Friday, March 29, 2013

The Royce | Wood Fired Steakhouse - 03/28/2013

1401 South Oak Knoll Avenue
Pasadena, CA 91106
(626) 585-6410

The Langham and the Ritz-Carlton before it, have always taken a more serious approach to hotel dining. In fact the Langham has been home to some of LA's most progressive cooking first with the Dining Room under Michael Voltaggio and more recently The Royce under Chef David Feau.

Unfortunately Feau's contemporary French cuisine never really caught on with the local crowd or hotel guests. Despite serving superb food the restaurant always seemed mostly empty so it was no surprise when the hotel management decided to take a restaurant in a new direction at the beginning of the year. While I was sad to see Feau leave The Royce, I was hoping the new Wood-Fired Steakhouse would be just the thing to replace the declining CUT as LA's top steakhouse. To the hotel's credit, they hired the perfect man for the job in Chef Anthony Zappola. The long time Craft alum had been part of Colicchio's company for the past 8 years, most recently as the chef de cuisine at the LA outpost.

OYSTERS - on the half shell, from the wood grill, gratin
Jean-Marc Brocard, Domaine Ste. Claire, Chablis, 2011
We started the meal off with a trio of oysters a raw Kusshi, grilled Crystal Bay, and a Gratin Misty Bay. The grilled preparation with its subtly smoky perfume would have been the star but for bits of grit and shell that accompanied it. The Kusshi was a touch saltier than normal but still quite tasty while the oyster gratin had a rich buttery flavor with a twinge of salty verve.

STEAK TARTARE - tabasco vinaigrette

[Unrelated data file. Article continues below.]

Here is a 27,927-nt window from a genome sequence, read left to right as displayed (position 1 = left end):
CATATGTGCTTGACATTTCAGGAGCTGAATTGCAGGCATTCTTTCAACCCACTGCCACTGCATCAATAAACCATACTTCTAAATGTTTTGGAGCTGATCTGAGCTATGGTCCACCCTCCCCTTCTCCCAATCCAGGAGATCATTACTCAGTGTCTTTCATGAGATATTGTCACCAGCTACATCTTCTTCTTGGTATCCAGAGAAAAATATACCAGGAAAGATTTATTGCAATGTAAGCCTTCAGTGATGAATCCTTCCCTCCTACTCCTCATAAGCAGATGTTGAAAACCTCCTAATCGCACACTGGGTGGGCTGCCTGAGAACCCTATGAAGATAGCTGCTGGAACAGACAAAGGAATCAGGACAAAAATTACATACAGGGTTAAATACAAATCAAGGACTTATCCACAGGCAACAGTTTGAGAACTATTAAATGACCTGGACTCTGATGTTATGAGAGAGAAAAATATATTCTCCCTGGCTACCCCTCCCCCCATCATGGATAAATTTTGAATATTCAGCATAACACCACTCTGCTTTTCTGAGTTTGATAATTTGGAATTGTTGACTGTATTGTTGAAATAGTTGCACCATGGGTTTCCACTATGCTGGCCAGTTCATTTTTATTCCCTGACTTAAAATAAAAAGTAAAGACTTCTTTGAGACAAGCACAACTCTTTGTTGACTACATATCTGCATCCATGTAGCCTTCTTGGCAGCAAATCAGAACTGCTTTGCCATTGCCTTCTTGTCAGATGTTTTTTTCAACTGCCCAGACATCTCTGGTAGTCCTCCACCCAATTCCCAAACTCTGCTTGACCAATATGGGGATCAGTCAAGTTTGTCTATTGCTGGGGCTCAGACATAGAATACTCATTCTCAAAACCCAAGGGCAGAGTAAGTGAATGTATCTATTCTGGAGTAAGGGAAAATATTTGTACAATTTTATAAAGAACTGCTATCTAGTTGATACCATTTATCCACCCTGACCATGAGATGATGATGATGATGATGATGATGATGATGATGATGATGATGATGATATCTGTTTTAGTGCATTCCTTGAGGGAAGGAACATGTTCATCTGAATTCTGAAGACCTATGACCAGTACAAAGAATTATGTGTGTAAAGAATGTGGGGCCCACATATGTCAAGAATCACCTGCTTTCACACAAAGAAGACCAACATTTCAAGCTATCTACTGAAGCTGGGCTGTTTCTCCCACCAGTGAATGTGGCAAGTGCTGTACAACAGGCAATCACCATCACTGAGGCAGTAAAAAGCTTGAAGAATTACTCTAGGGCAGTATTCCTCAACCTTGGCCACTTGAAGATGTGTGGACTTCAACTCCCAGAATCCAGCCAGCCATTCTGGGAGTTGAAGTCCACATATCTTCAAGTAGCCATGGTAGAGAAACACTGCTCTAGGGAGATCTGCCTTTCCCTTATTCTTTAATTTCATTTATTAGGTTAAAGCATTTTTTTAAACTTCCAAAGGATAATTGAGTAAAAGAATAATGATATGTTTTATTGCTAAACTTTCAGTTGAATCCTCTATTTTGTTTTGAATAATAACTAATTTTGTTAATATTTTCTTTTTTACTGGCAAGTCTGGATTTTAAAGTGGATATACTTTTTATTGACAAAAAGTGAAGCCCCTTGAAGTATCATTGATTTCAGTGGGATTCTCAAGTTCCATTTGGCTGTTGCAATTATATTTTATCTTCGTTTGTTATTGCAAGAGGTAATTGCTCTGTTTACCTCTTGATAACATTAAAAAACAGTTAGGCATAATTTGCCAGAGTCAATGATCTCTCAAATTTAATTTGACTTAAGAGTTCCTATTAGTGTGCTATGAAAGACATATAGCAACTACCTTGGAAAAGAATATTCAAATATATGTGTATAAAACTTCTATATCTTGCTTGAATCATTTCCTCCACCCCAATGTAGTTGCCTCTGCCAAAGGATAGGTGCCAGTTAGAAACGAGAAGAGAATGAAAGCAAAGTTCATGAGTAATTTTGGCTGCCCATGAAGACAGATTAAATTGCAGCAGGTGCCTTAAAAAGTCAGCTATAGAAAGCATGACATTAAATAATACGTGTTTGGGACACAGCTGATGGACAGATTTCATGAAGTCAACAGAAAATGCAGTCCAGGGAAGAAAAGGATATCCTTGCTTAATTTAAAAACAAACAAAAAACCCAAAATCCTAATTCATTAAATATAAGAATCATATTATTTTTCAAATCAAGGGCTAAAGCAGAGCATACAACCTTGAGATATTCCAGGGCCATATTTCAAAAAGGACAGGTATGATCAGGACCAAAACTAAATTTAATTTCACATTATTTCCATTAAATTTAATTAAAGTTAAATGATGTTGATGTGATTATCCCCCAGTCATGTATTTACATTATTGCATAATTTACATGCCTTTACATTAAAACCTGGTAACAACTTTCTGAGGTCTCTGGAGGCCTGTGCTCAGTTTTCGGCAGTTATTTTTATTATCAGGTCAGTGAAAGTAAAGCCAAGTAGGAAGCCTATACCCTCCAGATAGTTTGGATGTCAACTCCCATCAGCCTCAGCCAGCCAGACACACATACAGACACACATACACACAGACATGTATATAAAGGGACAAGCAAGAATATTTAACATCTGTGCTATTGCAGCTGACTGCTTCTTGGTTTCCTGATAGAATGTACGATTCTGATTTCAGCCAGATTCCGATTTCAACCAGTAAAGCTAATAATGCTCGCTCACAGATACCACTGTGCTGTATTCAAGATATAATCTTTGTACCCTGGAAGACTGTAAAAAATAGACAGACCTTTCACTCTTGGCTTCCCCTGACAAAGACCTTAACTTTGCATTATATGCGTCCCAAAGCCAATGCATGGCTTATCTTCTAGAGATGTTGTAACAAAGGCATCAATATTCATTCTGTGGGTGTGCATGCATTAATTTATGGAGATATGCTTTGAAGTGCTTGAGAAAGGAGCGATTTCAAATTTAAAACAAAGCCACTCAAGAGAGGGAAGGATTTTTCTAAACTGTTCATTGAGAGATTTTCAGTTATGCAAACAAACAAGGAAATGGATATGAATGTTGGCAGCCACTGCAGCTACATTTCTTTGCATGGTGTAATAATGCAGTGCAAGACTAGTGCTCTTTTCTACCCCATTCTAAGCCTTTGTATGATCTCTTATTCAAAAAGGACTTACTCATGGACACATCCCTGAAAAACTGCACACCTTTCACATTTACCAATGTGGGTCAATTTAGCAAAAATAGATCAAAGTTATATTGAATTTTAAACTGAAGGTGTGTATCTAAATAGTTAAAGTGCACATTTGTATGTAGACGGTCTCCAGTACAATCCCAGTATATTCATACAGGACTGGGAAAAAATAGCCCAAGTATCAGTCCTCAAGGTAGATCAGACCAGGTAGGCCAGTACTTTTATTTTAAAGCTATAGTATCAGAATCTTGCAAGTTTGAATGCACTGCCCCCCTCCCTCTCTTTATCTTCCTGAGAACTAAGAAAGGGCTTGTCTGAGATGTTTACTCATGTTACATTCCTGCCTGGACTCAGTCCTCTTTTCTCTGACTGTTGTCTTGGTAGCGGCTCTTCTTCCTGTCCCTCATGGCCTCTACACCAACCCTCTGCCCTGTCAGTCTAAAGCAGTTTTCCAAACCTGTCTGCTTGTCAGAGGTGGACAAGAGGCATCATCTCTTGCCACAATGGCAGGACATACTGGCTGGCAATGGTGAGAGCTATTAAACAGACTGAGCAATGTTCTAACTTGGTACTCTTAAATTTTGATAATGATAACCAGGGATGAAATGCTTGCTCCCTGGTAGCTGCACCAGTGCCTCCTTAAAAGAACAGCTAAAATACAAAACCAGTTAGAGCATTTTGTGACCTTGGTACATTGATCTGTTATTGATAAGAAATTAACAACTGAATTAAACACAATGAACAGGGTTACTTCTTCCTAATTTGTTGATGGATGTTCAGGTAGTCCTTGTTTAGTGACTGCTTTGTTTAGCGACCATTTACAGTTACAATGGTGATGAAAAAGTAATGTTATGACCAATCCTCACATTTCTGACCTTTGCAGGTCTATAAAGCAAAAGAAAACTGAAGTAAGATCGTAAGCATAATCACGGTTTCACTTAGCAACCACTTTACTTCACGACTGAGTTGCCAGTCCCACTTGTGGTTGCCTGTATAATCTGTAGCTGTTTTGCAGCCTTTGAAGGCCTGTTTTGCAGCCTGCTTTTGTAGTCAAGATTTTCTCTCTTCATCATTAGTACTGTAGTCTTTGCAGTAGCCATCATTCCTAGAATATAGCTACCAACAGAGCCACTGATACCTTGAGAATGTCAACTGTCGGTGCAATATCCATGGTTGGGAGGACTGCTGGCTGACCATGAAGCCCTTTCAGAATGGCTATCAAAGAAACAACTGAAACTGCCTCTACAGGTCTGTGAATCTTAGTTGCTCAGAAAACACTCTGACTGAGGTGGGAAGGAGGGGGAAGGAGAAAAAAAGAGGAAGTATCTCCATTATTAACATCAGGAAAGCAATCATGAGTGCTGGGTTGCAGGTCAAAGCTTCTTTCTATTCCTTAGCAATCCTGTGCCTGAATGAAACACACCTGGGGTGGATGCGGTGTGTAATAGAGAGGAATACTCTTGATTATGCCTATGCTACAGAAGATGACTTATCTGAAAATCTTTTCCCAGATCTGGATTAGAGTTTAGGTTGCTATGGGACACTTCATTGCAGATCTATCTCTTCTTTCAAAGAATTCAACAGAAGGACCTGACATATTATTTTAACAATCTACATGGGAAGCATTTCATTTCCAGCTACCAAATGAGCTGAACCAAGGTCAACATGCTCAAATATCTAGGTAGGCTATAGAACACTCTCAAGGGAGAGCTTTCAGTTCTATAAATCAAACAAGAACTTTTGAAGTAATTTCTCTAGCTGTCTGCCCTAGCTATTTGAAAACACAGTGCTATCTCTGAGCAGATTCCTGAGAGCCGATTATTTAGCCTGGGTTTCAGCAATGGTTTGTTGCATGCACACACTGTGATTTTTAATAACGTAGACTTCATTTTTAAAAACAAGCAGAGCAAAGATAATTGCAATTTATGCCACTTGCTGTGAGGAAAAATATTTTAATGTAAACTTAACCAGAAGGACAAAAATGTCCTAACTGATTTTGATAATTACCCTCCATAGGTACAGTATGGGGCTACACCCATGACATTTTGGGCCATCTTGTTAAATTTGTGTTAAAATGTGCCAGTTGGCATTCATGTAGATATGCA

Chateau Clarettes, Côtes de Provence Rose, 2010
No steak restaurant would be complete without a tartare on the menu. This one blends large chunks of toothsome steak with thick pieces of cornichon. I thought the Tabasco vinaigrette would be overly harsh but the sauce was a satisfying blend of vinegar and spice.

MARYLAND CRAB CAKE - sumac, roasted lemon yogurt
Chateau Clarettes, Côtes de Provence Rose, 2010
This was a solid crab cake built around a core of sweet meat but the surrounding batter was a bit distracting. The sumac and lemon yogurt provide a prominent acidity that helps balance the weight of the cake.

WAGYU BEEF CARPACCIO - spicy radishes
Chateau Clarettes, Côtes de Provence Rose, 2010
I ordered this dish hoping to compare it to CUT's preparation but the two couldn't be more different. CUT's version is very Asian influenced where this preparation is more akin to a beef prosciutto. The meat is salted and dried giving it a smooth even texture and a rich umami-salinity from the salt cure. The radishes provide a sharply contrasting bitterness that tempers the richness of the beef.

WHOLE ROASTED ORGANIC POUSSIN - kumquats rosemary jus
Argyle, Pinot Noir, Willamette Valley, Oregon, 2011
The chickens came presented on a cutting board dressed with rosemary and thyme. The bird itself is immensely flavorful with a taut dense slickness reminiscent of a game bird. I have to admit I would be tempted to order this again.

COLORADO RACK OF LAMB - vadouvan jus
Argyle, Pinot Noir, Willamette Valley, Oregon, 2011
It has been awhile since I've seen such gamy lamb, but aside from that this was a well prepared rack. The meat is tender and nicely complimented by the curried kick of the vadouvan jus.

HAWAIIAN PRAWNS - candied peanuts, chilies
Argyle, Pinot Noir, Willamette Valley, Oregon, 2011
Sadly the best part of this dish was the vegetables, thanks to the char imparted by the wood-fired grill. The prawns themselves were a touch limp for my liking though they did have a good bit of salinity to them.

Along with our non-steak entrees came three sides. The radicchio was as bold and bitter as you please with a pleasing crunch to boot.

SOFT POLENTA - mimolette cheese
I was excited to pair the polenta with the prawns, a sort of impromptu shrimp and grits, but the flavor was disconcertingly sweet thanks to a heavy dose of vanilla. The Mimolette was evident in a stringy sensation on the grits but the flavor was surprisingly absent.